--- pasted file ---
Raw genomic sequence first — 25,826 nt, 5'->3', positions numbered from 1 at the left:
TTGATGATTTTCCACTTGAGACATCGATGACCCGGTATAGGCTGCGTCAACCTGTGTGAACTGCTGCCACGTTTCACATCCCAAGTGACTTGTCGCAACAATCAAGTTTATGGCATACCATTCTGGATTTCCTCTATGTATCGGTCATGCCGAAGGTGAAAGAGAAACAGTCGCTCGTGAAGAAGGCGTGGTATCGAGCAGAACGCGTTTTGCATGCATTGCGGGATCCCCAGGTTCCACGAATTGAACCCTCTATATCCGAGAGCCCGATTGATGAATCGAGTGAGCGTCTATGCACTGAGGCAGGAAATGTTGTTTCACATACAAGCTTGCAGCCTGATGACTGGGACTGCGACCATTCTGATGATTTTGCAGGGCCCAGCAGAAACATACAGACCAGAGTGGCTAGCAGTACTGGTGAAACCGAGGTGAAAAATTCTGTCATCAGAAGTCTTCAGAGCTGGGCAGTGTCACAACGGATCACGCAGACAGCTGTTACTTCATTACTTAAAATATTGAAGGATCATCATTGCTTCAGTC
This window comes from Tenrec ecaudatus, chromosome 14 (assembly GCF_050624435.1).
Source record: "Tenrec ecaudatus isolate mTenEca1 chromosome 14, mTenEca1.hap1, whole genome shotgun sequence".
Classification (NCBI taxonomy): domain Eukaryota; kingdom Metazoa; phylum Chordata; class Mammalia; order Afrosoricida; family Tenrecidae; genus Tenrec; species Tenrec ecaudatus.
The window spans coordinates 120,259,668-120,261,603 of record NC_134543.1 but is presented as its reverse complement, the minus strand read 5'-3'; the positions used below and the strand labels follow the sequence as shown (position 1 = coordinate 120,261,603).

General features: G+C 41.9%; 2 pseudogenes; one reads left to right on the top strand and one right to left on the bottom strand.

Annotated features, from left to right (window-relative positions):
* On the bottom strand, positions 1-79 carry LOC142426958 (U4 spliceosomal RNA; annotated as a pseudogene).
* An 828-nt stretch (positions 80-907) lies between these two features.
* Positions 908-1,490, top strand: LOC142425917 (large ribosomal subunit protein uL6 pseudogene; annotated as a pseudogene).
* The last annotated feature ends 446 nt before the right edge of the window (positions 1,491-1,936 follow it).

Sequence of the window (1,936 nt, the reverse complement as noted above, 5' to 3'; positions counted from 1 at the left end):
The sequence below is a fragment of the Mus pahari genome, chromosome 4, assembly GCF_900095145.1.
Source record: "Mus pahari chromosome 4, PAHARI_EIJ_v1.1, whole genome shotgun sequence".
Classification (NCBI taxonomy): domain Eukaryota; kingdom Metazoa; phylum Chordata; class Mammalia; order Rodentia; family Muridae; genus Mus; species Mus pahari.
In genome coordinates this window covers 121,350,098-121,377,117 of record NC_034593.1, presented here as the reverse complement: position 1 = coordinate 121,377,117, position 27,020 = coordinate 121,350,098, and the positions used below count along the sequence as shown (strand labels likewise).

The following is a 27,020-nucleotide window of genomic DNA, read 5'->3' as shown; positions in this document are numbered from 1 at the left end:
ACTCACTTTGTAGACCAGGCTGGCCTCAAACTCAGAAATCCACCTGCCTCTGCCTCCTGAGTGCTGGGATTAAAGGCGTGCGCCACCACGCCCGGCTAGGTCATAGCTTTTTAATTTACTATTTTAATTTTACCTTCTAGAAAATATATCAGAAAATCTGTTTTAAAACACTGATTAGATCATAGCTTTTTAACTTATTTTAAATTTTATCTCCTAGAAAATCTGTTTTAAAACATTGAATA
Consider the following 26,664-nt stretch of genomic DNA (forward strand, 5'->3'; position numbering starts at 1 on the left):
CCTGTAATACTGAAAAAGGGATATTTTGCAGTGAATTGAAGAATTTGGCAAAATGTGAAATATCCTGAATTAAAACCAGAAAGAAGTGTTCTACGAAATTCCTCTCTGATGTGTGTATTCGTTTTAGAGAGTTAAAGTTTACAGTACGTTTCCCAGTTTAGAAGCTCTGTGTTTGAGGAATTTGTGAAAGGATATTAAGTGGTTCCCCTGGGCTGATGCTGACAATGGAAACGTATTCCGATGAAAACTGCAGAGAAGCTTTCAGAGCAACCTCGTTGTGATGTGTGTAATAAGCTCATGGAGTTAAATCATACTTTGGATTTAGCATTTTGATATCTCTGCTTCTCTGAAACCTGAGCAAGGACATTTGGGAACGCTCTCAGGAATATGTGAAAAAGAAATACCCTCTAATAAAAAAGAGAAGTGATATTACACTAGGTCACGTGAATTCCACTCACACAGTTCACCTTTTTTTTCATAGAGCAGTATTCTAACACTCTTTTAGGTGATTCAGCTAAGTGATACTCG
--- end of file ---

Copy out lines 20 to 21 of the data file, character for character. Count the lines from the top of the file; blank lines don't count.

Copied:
Consider the following 26,664-nt stretch of genomic DNA (forward strand, 5'->3'; position numbering starts at 1 on the left):
CCTGTAATACTGAAAAAGGGATATTTTGCAGTGAATTGAAGAATTTGGCAAAATGTGAAATATCCTGAATTAAAACCAGAAAGAAGTGTTCTACGAAATTCCTCTCTGATGTGTGTATTCGTTTTAGAGAGTTAAAGTTTACAGTACGTTTCCCAGTTTAGAAGCTCTGTGTTTGAGGAATTTGTGAAAGGATATTAAGTGGTTCCCCTGGGCTGATGCTGACAATGGAAACGTATTCCGATGAAAACTGCAGAGAAGCTTTCAGAGCAACCTCGTTGTGATGTGTGTAATAAGCTCATGGAGTTAAATCATACTTTGGATTTAGCATTTTGATATCTCTGCTTCTCTGAAACCTGAGCAAGGACATTTGGGAACGCTCTCAGGAATATGTGAAAAAGAAATACCCTCTAATAAAAAAGAGAAGTGATATTACACTAGGTCACGTGAATTCCACTCACACAGTTCACCTTTTTTTTCATAGAGCAGTATTCTAACACTCTTTTAGGTGATTCAGCTAAGTGATACTCG